Should anyone need reminding, we are seven years into an era of extraordinarily cheap money. The number seven, supposedly lucky for some, is not insignificant in the context of stockmarket investing.
For a short while this year, it looked as though US equities would do the unthinkable and notch up seven consecutive years of gains. Then China, already reeling from a string of weak economic data, finally decided to devalue its currency, providing the final straw for already nervous investors.
China’s painful transition from an investment-driven economy to one of reliance on domestic demand was never going to be easy. Slower growth, financial reform and a commodity bear market are painful pills to swallow. With the threat of Chinese deflation being exported to the West at a time when the European recovery is finally a reality, they are even more so.
Yet let’s not forget that much of the emerging world remains a net buyer of commodities. And for those in any doubt, the oil price is going nowhere fast. US shale production will not disappear overnight; the shale revolution is here to stay. So, oil is likely to trade in a lower, tighter range for longer, between $45 (£29.55) and $60 a barrel.
And if a halving in the oil price leads investors to conclude this is the onset of a sharp slowdown in global growth, may I remind them of Anatole Kaletsky’s work. On all recent occasions when the price of oil halved – 1982-1983, 1985-1986, 1992-1993, 1997-1998, and 2001-2002 – faster global growth ensued.
What exactly, can we conclude then, is making investors nervous?
China, until recently, has been perceived as the engine for global growth. But action over an interest rate rise, or lack of it, on the part of the US Federal Reserve is also proving unsettling. Despite clamours by emerging market central bankers, and others, to put an end to Janet Yellen’s prevarication over the future direction of monetary policy, events in China have given the US Federal Reserve chair yet another excuse to sit on her hands and do nothing.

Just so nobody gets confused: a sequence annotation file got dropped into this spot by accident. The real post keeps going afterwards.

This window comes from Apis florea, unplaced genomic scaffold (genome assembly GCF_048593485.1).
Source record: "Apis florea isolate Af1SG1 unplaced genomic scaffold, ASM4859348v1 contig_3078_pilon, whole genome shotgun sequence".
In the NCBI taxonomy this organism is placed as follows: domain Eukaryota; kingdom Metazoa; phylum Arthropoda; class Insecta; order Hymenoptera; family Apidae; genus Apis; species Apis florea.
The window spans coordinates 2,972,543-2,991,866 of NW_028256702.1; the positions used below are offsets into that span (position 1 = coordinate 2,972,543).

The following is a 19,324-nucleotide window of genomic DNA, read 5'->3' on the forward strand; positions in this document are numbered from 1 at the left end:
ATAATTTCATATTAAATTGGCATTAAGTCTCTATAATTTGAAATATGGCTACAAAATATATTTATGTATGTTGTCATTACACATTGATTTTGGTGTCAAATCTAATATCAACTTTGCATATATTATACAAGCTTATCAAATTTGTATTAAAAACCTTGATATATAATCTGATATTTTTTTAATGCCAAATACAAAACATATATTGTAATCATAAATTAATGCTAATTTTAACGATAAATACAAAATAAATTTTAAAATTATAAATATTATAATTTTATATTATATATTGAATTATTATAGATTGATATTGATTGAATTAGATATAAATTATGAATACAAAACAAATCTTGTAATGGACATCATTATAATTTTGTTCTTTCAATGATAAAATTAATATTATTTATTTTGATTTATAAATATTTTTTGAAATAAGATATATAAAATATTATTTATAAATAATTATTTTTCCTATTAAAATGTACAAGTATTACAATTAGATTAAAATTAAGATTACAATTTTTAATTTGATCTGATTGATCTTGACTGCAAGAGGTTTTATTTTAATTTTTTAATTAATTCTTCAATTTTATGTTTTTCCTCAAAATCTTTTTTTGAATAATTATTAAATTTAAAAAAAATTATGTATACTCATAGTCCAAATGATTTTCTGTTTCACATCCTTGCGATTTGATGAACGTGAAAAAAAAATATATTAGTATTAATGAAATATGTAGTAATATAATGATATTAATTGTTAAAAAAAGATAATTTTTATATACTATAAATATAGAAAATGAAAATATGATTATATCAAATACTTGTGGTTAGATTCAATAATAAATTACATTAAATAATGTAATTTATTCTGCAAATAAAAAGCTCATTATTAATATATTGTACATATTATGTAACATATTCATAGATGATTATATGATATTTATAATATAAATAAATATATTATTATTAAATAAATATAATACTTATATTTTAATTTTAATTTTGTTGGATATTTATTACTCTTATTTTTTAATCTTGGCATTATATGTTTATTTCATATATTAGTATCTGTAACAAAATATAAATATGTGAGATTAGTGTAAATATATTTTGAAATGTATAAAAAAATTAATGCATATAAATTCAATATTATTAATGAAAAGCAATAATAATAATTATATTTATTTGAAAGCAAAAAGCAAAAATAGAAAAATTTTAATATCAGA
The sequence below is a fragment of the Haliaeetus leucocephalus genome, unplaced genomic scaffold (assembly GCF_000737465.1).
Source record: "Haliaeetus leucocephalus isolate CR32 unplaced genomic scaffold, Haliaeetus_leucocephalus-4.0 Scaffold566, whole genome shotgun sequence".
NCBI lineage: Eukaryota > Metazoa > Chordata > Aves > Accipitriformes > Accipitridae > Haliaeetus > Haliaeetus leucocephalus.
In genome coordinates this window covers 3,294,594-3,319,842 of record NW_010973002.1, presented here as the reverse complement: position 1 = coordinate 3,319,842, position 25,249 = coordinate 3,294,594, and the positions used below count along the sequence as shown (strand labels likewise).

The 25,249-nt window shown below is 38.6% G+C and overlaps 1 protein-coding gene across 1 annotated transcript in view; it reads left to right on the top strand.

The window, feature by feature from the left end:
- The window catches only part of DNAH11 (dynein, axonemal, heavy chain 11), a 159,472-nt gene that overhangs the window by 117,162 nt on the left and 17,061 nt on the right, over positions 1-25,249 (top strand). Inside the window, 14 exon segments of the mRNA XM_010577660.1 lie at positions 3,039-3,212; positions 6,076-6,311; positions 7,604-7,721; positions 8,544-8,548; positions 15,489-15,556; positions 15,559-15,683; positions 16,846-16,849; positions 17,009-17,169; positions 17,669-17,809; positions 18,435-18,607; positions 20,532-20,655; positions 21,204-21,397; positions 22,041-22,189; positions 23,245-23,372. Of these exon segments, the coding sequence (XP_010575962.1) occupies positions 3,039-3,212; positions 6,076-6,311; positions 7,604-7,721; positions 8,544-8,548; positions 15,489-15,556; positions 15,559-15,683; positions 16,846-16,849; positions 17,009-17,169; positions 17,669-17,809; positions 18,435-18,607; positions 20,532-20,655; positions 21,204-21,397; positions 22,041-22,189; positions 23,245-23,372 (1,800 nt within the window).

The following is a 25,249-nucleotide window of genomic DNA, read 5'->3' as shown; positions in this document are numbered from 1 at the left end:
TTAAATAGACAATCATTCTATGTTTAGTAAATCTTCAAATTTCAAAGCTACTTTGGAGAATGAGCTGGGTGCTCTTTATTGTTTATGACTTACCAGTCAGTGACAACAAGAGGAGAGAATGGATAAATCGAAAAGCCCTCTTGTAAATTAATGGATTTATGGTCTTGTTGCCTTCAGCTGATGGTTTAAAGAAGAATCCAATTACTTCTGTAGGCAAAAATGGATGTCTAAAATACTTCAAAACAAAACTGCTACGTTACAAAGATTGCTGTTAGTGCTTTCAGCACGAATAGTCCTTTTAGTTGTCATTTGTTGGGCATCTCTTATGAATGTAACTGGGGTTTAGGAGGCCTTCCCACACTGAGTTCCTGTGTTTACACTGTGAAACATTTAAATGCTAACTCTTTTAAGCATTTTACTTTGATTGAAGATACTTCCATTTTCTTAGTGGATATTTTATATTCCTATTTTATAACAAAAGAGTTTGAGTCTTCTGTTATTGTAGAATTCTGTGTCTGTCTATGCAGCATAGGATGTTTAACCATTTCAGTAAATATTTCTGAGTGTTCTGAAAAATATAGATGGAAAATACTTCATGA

The phrase “data-dependent” is beginning to test the hawks’ patience and yet the “will they/won’t they” conundrum has assumed a new importance. Is it better to raise rates, safe in the knowledge the US economy has not needed life support for some considerable time now? Or, given the slowdown in Chinese growth, should an interest rate rise be put on the back burner? Furthermore, as there is no inflation in the US economy, does the Federal Reserve need to raise rates at all?
And what is the lack of further downward movement in bond yields, at a time of wild equity gyrations, telling us? Textbooks tell us bond prices rise and yields fall in times of investor uncertainty as “safe-haven” assets are sought. Is it that investors are not convinced by the growth scare? Or has the bond market moved from one based on fundamentally-driven considerations to liquidity-driven ones?
Close followers of the US dollar will also be wondering why, when investors are so reluctant to take on extra risk, it did not register any further upward movements over the summer months. Answers on a postcard please.
So, to prospects for the UK equity market. I, for one, believe there is extraordinary value opening up in UK mega caps (those companies with a price tag of more than $100bn). This is both in absolute terms and relative to their smaller and medium-sized brethren.
The reasons for falls in stocks in both the energy and mining sectors are well documented but unwarranted. More interestingly, perhaps, is how the indiscriminate sell-off in equities has pervaded virtually all sectors. This would appear wholly unjustifiable.
Yet one niggle remains. The earnings growth that investors so desperately seek to propel the stockmarket higher is as elusive as ever. Last year, a strong currency – the product of a fast-growing UK economy – was the key culprit cited for stemming profits growth. This year we have no such homegrown excuse. Do we have to look to the relative strength of the US dollar to start the blame game again?
As we head for the home straight in 2015, it appears that the strength of UK equities has been severely buffeted by the international winds of change. Justified? I think not. UK growth is set fair for the foreseeable future, averaging 0.5 per cent a quarter, and driven by an improving labour market. Just as important, wage and income growth is finally starting to come through. Once the dust settles, investors will come to realise the merits of UK equity investing remain firmly intact.
Richard Buxton is head of UK equities and manager of the Old Mutual UK Alpha Fund.